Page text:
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I am trying to write a python program to test a server written in C. The python program launches the compiled server using the subprocess module:

pid = subprocess.Popen(args.server_file_path).pid

This works fine, however if the python program terminates unexpectedly due to an error, the spawned process is left running. I need a way to ensure that if the python program exits unexpectedly, the server process is killed as well.

Some more details:

  • Linux or OSX operating systems only
  • Server code can not be modified in any way
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"due to an error" -- What kind of error? –  mgilson Jan 2 '13 at 20:06
    
Networking errors, Keyboard interrupt, etc. –  charliehorse55 Jan 2 '13 at 20:08
1  
supervisor is an open-source process management daemon written in Python. The source code might be worth a look if you have the time. –  Phil Frost Jan 2 '13 at 20:25
    
Duplicate of stackoverflow.com/q/1884941/205521 –  Thomas Ahle Jun 20 at 13:45

1 Answer 1

up vote 13 down vote accepted

I would atexit.register a function to terminate the process:

import atexit
process = subprocess.Popen(args.server_file_path)
atexit.register(process.terminate)
pid = process.pid

Or maybe:

import atexit
process = subprocess.Popen(args.server_file_path)
@atexit.register
def kill_process():
    try:
        process.terminate()
    except OSError:
        pass #ignore the error.  The OSError doesn't seem to be documented(?)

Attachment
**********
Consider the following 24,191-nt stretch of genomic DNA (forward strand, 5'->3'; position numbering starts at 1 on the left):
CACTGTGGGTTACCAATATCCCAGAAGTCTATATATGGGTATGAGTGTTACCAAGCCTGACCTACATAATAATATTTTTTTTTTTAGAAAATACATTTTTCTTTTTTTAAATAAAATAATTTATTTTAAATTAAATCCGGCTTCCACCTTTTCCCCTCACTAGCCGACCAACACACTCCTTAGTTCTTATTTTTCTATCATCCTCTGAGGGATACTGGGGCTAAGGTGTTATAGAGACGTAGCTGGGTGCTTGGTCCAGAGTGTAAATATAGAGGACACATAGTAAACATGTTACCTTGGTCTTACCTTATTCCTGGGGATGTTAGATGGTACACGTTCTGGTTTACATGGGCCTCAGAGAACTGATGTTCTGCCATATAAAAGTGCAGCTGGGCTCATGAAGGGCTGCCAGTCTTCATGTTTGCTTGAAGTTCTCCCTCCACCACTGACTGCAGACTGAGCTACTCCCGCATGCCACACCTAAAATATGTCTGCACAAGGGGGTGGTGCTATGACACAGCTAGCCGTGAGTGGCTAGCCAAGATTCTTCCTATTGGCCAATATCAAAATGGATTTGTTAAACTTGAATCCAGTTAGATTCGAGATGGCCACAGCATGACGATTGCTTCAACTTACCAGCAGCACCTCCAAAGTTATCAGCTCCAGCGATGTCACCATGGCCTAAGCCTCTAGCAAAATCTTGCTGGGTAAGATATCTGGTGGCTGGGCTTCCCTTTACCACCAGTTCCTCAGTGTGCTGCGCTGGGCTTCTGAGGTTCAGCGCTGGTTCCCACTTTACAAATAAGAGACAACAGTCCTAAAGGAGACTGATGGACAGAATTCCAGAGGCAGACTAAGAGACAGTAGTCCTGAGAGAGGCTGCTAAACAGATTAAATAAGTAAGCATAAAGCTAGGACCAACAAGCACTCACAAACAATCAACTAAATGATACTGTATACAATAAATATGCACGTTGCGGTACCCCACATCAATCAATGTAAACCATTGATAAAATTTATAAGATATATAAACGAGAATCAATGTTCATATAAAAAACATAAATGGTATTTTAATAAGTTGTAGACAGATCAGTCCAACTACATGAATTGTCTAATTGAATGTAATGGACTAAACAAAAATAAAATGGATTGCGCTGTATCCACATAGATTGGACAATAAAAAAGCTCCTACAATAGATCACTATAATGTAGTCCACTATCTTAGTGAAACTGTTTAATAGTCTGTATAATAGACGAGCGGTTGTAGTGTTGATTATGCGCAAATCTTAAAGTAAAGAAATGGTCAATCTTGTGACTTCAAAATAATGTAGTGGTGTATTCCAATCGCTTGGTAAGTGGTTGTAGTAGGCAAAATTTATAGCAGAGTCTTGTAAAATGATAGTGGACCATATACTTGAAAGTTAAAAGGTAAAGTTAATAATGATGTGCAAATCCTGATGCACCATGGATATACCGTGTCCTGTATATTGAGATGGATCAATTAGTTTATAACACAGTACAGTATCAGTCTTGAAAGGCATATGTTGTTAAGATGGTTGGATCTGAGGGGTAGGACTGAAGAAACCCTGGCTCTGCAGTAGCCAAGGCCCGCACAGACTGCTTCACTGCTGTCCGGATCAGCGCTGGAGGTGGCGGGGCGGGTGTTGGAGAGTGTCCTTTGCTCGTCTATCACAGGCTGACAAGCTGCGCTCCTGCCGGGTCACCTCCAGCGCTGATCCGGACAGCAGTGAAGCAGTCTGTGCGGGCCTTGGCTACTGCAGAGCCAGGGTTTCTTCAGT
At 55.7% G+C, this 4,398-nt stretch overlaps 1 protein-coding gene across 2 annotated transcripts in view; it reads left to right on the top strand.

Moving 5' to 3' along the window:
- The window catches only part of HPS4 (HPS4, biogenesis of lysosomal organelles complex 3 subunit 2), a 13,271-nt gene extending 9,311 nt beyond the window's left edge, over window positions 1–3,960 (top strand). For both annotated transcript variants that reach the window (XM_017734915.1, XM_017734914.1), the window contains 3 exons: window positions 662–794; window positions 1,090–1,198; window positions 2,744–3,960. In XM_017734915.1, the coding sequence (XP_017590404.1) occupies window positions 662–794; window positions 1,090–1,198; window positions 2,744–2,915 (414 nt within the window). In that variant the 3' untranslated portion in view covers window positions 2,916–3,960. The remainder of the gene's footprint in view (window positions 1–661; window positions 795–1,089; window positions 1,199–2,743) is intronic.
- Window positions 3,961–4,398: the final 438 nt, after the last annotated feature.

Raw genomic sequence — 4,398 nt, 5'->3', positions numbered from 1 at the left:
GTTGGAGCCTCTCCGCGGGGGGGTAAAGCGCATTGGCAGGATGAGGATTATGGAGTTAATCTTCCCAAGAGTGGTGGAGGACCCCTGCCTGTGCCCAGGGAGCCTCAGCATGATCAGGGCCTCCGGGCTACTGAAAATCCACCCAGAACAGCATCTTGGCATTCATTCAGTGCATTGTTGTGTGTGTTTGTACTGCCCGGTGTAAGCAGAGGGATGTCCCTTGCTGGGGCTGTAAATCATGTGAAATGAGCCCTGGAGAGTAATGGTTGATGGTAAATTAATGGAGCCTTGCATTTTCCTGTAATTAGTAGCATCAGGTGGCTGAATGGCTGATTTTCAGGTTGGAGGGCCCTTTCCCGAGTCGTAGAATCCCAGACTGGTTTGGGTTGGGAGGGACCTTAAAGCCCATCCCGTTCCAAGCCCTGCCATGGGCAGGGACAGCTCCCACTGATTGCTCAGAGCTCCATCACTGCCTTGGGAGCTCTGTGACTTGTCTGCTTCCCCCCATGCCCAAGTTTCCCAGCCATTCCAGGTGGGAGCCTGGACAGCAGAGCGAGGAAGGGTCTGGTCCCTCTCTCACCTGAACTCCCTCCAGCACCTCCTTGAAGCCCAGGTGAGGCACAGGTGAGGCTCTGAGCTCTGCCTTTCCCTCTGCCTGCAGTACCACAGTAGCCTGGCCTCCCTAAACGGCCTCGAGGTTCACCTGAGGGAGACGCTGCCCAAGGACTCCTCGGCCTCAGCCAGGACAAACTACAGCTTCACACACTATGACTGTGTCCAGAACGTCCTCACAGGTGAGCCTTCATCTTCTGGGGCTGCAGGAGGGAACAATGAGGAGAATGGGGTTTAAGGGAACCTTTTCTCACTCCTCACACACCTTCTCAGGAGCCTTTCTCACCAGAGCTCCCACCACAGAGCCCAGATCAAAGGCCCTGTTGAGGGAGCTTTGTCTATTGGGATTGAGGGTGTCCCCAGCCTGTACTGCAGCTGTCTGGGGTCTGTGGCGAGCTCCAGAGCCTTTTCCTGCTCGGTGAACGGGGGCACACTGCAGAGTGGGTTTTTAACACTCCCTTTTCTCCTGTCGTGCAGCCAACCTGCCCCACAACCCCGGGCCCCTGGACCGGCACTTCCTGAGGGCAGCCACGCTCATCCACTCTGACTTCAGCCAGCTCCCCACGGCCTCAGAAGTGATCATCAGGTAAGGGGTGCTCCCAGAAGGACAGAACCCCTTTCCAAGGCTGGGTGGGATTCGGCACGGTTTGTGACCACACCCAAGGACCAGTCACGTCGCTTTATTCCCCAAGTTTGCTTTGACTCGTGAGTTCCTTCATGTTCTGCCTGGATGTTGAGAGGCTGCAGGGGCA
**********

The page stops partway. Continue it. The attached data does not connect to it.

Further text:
#as such, it *might* be better to process.poll() and check for 
             #`None` (meaning the process is still running), but that 
             #introduces a race condition.  I'm not sure which is better,
             #hopefully someone that knows more about this than I do can 
             #comment.

pid = process.pid

Note that this doesn't help you if you do something nasty to cause python to die in a non-graceful way (e.g. via os._exit or if you cause a SegmentationFault or BusError)

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@ire_and_curses -- Thanks for adding the link. it's appreciated. –  mgilson Jan 2 '13 at 20:20
1  
the "nasty case" is the most interesting one ) –  vak Oct 24 '13 at 9:09
    
I give an option for the "nasty case" in stackoverflow.com/questions/25542110/…, but it doesn't help here (it requires access to the client source code). –  Bas Wijnen Sep 3 at 1:12

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